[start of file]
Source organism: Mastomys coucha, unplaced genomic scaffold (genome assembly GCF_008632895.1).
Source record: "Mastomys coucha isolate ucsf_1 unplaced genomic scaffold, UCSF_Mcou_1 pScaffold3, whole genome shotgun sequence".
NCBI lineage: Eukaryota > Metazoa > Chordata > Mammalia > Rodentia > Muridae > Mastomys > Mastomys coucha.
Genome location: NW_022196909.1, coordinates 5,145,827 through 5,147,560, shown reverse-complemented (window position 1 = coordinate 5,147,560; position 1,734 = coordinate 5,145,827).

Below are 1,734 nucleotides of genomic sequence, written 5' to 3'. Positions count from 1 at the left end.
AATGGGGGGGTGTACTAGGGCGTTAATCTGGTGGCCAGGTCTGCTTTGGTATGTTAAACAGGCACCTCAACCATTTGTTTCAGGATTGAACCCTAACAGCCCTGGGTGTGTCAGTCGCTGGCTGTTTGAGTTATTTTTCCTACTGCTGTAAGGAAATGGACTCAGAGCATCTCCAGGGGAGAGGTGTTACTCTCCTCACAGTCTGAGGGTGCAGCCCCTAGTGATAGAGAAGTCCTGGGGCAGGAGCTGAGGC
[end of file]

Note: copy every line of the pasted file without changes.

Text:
Source organism: Mastomys coucha, unplaced genomic scaffold (genome assembly GCF_008632895.1).
Source record: "Mastomys coucha isolate ucsf_1 unplaced genomic scaffold, UCSF_Mcou_1 pScaffold3, whole genome shotgun sequence".
NCBI lineage: Eukaryota > Metazoa > Chordata > Mammalia > Rodentia > Muridae > Mastomys > Mastomys coucha.
Genome location: NW_022196909.1, coordinates 5,145,827 through 5,147,560, shown reverse-complemented (window position 1 = coordinate 5,147,560; position 1,734 = coordinate 5,145,827).

Below are 1,734 nucleotides of genomic sequence, written 5' to 3'. Positions count from 1 at the left end.
AATGGGGGGGTGTACTAGGGCGTTAATCTGGTGGCCAGGTCTGCTTTGGTATGTTAAACAGGCACCTCAACCATTTGTTTCAGGATTGAACCCTAACAGCCCTGGGTGTGTCAGTCGCTGGCTGTTTGAGTTATTTTTCCTACTGCTGTAAGGAAATGGACTCAGAGCATCTCCAGGGGAGAGGTGTTACTCTCCTCACAGTCTGAGGGTGCAGCCCCTAGTGATAGAGAAGTCCTGGGGCAGGAGCTGAGGC